2000s nostalgia is replacing the '90s in fashion

Hilary Duff in a black beaded top in the 2000s

Trendcasters are always talking about certain looks being fashion forward, but anyone who truly pays attention knows that fashion is really all about looking backward. Designers love to pull from decades gone by, recycling trends or pulling looks directly from another time, whether they’re sampling poodle skirts, corsets, bellbottoms, acid wash or pantaloons. The fact that fashion, which is always about what's new and hot, is so obsessed with recreating yesterday's looks, is a special sort of irony.

For the past few years, fashion has been ruled by a fast-moving wave of '90s nostalgia: tattoo choker necklaces, glamor grunge, normcore sportswear, and platform shoes can be seen everywhere from major fashion runways to your teenage niece’s favorite CW show.

But fashion moves quickly, as does our cultural need to revisit the past, no matter how recent. Fashion is vicious for the way it doesn't even give us time to miss something before it's back on the runway or in the pages of our favorite magazines. The most fashion forward among us are moving on to the early 2000s as a means for sartorial inspiration. The zeros, a time remembered mostly for Uggs and reality TV, are quickly becoming the style inspiration for fashion bloggers and club kids alike.

“We grew up in this 90s haze, but the aughts were so undefined,” model and fashion blogger Apneet Kaur said in an interview. The zeros were a cultural wasteland, “no real music, no boundaries, the internet was still new. You could do whatever the fuck you wanted!” Now, thanks to the randomness of meme culture, that “whatever goes” approach to fashion is in vogue once more.

Slutty boho "chic" 

Amanda Edwards/Getty Images

Boho chic was all the rage in the early aughts, but in a much more skin-baring direction than when it had last emerged in the free-loving 60s. Every time you turned on The OC, Mischa Barton was wearing a peasant top that barely covered her nipples.

Now, the same floaty printed scraps of fabric can be found everywhere from Nordstrom to Rainbow. Slutty boho is perfect for when you want the world to know that you love Florence and the Machine and sexual liberation.

Puka/cowry shell necklaces

Lucy Nicholson/Getty Images

If you were in middle school in the early 2000s, you probably owned a puka or cowry shell necklace, and if you were a boy you probably got teased for being gay because of it. This pre-Fire Island look is a sure sign that you shop at Claire’s.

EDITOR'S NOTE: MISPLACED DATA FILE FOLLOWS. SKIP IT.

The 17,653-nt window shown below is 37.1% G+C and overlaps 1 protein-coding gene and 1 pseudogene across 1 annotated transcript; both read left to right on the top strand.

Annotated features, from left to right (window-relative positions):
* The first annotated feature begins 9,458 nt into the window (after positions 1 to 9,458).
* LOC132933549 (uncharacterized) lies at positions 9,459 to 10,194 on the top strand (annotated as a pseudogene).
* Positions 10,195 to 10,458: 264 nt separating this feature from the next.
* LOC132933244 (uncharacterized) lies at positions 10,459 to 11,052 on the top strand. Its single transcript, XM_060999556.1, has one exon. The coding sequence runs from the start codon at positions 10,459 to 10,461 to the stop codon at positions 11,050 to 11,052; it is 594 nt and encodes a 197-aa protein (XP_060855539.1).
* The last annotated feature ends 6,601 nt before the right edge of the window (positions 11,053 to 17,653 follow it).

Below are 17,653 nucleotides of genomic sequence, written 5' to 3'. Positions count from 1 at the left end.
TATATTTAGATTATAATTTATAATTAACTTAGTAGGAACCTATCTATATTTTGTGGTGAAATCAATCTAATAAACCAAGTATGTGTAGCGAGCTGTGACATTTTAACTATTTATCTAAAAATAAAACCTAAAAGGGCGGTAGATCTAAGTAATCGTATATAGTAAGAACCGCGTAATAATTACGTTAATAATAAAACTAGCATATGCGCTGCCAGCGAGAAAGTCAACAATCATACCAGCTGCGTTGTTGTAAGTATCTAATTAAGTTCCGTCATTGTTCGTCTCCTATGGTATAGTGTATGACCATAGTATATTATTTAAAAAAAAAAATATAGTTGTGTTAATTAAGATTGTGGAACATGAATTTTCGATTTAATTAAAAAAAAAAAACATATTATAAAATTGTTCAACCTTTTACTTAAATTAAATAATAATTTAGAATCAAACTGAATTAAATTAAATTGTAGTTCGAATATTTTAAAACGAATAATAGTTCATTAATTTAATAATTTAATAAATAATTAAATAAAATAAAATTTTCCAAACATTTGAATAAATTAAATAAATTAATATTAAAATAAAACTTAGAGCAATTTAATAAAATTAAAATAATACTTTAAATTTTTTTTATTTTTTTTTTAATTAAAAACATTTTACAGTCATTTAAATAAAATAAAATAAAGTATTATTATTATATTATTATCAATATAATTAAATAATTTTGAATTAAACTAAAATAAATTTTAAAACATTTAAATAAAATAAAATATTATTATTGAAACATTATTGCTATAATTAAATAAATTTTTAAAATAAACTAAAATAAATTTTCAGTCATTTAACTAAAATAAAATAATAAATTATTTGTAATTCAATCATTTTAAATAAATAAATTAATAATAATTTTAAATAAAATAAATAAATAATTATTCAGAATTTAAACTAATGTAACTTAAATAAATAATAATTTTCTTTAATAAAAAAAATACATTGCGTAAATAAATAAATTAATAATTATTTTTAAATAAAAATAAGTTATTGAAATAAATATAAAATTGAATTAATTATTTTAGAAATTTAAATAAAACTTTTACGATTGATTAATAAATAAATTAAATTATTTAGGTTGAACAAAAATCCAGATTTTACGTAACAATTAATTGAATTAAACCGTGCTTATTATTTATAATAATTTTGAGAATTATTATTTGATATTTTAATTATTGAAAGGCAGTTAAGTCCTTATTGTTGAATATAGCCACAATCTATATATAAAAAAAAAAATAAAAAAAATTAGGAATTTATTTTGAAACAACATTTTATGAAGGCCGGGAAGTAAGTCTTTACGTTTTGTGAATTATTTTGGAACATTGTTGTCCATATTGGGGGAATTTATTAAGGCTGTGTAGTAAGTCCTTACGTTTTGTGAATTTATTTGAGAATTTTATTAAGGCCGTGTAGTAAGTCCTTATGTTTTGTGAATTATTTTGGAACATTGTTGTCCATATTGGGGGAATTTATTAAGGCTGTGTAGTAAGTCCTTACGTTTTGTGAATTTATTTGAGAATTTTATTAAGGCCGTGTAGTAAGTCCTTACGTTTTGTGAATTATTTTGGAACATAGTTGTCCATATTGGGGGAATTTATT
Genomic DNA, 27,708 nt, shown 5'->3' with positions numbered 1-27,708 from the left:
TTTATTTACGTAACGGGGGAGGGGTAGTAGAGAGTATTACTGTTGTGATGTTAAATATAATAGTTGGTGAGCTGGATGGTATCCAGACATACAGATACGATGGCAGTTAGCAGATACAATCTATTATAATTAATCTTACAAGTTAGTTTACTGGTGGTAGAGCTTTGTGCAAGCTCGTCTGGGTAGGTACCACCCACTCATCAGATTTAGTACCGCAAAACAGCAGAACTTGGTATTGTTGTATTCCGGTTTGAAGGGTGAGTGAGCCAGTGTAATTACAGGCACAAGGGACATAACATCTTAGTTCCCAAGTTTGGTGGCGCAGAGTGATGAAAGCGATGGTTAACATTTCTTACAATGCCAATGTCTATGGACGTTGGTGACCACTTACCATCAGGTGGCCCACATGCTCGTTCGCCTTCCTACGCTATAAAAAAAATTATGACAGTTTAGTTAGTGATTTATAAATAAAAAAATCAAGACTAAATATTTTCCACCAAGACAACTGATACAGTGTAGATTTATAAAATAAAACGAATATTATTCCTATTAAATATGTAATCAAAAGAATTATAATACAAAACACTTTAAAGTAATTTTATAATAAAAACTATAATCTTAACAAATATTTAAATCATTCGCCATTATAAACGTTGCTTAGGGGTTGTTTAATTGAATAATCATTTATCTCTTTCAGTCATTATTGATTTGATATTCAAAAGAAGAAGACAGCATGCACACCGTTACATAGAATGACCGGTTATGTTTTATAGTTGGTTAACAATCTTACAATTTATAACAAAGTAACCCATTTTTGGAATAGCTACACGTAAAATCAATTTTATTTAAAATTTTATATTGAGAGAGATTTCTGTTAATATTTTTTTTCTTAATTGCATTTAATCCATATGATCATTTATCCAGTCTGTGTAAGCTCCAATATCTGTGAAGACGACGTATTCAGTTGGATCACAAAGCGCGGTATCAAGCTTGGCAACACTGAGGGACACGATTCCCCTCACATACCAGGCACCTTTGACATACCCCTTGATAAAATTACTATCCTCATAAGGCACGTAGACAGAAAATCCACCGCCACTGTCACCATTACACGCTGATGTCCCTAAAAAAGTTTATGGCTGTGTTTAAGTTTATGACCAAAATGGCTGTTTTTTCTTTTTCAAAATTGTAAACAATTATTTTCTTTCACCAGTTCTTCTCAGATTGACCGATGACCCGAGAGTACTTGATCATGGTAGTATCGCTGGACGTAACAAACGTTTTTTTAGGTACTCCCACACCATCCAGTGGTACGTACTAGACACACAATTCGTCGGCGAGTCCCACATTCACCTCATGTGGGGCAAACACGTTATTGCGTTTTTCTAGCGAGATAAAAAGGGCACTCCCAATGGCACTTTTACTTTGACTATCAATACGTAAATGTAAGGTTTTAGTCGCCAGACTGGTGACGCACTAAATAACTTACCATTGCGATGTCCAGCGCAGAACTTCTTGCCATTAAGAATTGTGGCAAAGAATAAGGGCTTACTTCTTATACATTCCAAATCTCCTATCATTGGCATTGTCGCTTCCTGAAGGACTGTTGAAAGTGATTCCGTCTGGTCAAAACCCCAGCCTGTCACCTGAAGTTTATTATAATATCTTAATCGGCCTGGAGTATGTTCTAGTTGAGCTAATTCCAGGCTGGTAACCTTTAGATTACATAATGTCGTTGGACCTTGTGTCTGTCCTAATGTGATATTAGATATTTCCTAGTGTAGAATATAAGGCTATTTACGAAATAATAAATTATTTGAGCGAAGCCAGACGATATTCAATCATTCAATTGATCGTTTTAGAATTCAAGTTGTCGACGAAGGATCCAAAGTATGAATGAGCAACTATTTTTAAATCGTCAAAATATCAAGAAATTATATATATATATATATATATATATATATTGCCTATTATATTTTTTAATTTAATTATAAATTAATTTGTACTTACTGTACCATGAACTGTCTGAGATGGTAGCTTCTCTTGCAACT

Rhinestoned everything


Have you ever watched an episode of Lizzie McGuire? If you haven’t, please stop reading this immediately and fully immerse yourself in Hilary Duff’s best work to date.

According to the Disney Channel circa 2001, teens were rabidly bedazzling everything they owned, from jewelry to denim to hair accessories. These days, you can step into any hot gay club in New York and find some glamorous club kid covered, sometimes literally, in knock-off diamonds. They’re already filtering down into chokers at H&M, so any day we’ll be seeing them on T-shirts spelling out “PRINCESS” once again.

Dresses worn over jeans


For some reason, stylish women in the zeros couldn't make the choice between wearing a dress or a pair of jeans and decided they needed to wear both in one outfit.

Buffy Summers was really into this circa season seven of Buffy the Vampire Slayer, and according to research recently conducted at a Forever 21 in Florida — by which I mean that yesterday I went to the mall in Boca Raton — this look is back with a vengeance (demon).


Evan Agostini/Getty Images

Capris were huge in the zeros, and why wouldn’t they be? Who doesn't love a sexy ankle moment? Capris evoke a Victorian sensibility where a woman’s ankle could be shockingly erotic — either that, or people just like knowing that no matter how rainy it is, their cuffs are not getting wet.

“I've been rocking capris so hard,” fashion blogger Apneet Kaur said. “Culottes really transitioned into Capri cuts. Who has had bare ankles all winter? This girl!”

Everything worn in Coyote Ugly 

Touchstone Pictures

Deliberately shredded concert tees, cowboy boots, shredded denim: they were right when Tyra Banks wore them in her most iconic film role that wasn’t Life Size and they are right again. Now we just need a Piper Perabo comeback.